- ‘A quiet oval face, dark and rather delicate, irradiated by a pair of very gentle eyes, and further set off by the perfect order of her shining black hair‘ is a quotation from Hard Times (Book 1, Chapter 10).
- Hard Times – For These Times (more commonly now known as Hard Times) is the tenth novel by Charles Dickens. It first appeared in weekly parts, published in Household Words, from April to August 1854. The shortest of Dickens’ novels, the story is set in the fictitious northern English industrial mill-town of Coketown.
This quote is a description of Rachael, a worker at a mill factory in Coketown and a co-worker of Stephen Blackpool. The two are close friends after Blackpool, although married, is estranged from his alcoholic and erratic wife. This description of her face reflects her kind character and a contrast to the filthy nasty side of the surroundings of Coketown.
Rachael is a worker at one of Josiah Bounderby’s factories in the polluted mill-town of Coketown. She is close friends with co-worker Stephen Blackpool and helps him with his troubles, which include coping with the alcoholic and erratic wife he has separated from. Rachael is aged 35 and described as having a quiet oval face with very gentle eyes and shining black hair.
One of Charles Dickens’s more tragic characters, Stephen Blackpool is a worker at one of Josiah Bounderby’s factories in the filthy mill-town of Coketown. Stephen is aged 40 but is nicknamed ‘old Stephen’ due to his looks from a hard life. He married 19 years previously but is now estranged from his wife due to her drunken behaviour, although she reappears in his life from time to time. Stephen is unable to divorce his wife due to the cost involved, despite being the burden she brings to him. He forms a close bond with Rachael, a co-worker, whom he wishes to marry. After a dispute with Bounderby, he is dismissed from his work and, shunned by his former fellow workers, is forced to look for work elsewhere. While absent from Coketown, he is wrongly accused of robbing Bounderby’s bank. On his way back to vindicate himself, a fall down an abandoned mine-shaft has tragic consequences.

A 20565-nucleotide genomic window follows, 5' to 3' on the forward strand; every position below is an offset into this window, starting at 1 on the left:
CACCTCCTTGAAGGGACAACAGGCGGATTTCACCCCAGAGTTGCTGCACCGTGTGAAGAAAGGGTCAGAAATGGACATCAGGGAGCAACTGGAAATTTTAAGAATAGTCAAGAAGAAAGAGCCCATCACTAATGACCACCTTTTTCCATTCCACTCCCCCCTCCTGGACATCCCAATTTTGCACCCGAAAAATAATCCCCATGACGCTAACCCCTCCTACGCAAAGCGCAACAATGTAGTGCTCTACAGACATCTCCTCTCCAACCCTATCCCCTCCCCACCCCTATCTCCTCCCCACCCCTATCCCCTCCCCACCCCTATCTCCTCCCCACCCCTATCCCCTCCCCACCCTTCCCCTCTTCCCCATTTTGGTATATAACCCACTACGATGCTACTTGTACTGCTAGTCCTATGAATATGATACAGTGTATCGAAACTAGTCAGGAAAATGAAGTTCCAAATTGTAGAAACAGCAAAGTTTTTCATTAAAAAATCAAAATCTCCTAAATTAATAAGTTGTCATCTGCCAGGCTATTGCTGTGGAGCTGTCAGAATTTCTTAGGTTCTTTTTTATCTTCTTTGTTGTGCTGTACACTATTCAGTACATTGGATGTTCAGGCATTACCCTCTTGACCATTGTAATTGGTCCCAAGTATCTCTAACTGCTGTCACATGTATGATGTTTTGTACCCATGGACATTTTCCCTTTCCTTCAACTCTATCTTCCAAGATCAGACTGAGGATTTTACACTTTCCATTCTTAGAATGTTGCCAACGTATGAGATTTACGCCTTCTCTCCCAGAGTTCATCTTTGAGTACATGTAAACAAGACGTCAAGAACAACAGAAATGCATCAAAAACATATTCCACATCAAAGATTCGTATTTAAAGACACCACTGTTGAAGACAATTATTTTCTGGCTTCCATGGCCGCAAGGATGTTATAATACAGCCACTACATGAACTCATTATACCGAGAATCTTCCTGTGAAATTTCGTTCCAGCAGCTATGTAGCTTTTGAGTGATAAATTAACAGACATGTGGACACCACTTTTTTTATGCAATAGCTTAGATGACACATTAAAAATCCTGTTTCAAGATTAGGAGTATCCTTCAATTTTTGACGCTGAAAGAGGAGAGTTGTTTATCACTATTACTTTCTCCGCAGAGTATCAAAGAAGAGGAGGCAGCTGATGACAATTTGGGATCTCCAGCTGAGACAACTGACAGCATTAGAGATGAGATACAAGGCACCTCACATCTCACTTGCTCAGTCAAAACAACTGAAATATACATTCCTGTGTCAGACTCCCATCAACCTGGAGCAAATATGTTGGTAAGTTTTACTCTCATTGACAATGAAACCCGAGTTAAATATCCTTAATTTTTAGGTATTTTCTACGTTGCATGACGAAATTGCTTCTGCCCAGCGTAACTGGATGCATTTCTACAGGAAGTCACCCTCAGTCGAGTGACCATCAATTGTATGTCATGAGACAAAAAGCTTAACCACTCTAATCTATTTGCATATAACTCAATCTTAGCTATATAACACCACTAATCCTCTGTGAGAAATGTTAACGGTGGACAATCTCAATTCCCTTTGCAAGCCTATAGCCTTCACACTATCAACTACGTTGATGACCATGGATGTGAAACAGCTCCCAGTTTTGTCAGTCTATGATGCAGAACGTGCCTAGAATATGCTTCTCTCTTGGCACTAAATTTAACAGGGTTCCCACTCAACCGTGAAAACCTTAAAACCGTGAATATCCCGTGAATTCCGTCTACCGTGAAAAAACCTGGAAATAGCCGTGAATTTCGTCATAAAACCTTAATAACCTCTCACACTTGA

It was a wet night, and many groups of young women passed him, with their shawls drawn over their bare heads and held close under their chins to keep the rain out. He knew Rachael well, for a glance at any one of these groups was sufficient to show him that she was not there. At last, there were no more to come; and then he turned away, saying in a tone of disappointment, ‘Why, then, ha’ missed her!’
But, he had not gone the length of three streets, when he saw another of the shawled figures in advance of him, at which he looked so keenly that perhaps its mere shadow indistinctly reflected on the wet pavement—if he could have seen it without the figure itself moving along from lamp to lamp, brightening and fading as it went—would have been enough to tell him who was there. Making his pace at once much quicker and much softer, he darted on until he was very near this figure, then fell into his former walk, and called ‘Rachael!’
She turned, being then in the brightness of a lamp; and raising her hood a little, showed a quiet oval face, dark and rather delicate, irradiated by a pair of very gentle eyes, and further set off by the perfect order of her shining black hair. It was not a face in its first bloom; she was a woman five and thirty years of age.
‘Ah, lad! ’Tis thou?’ When she had said this, with a smile which would have been quite expressed, though nothing of her had been seen but her pleasant eyes, she replaced her hood again, and they went on together.
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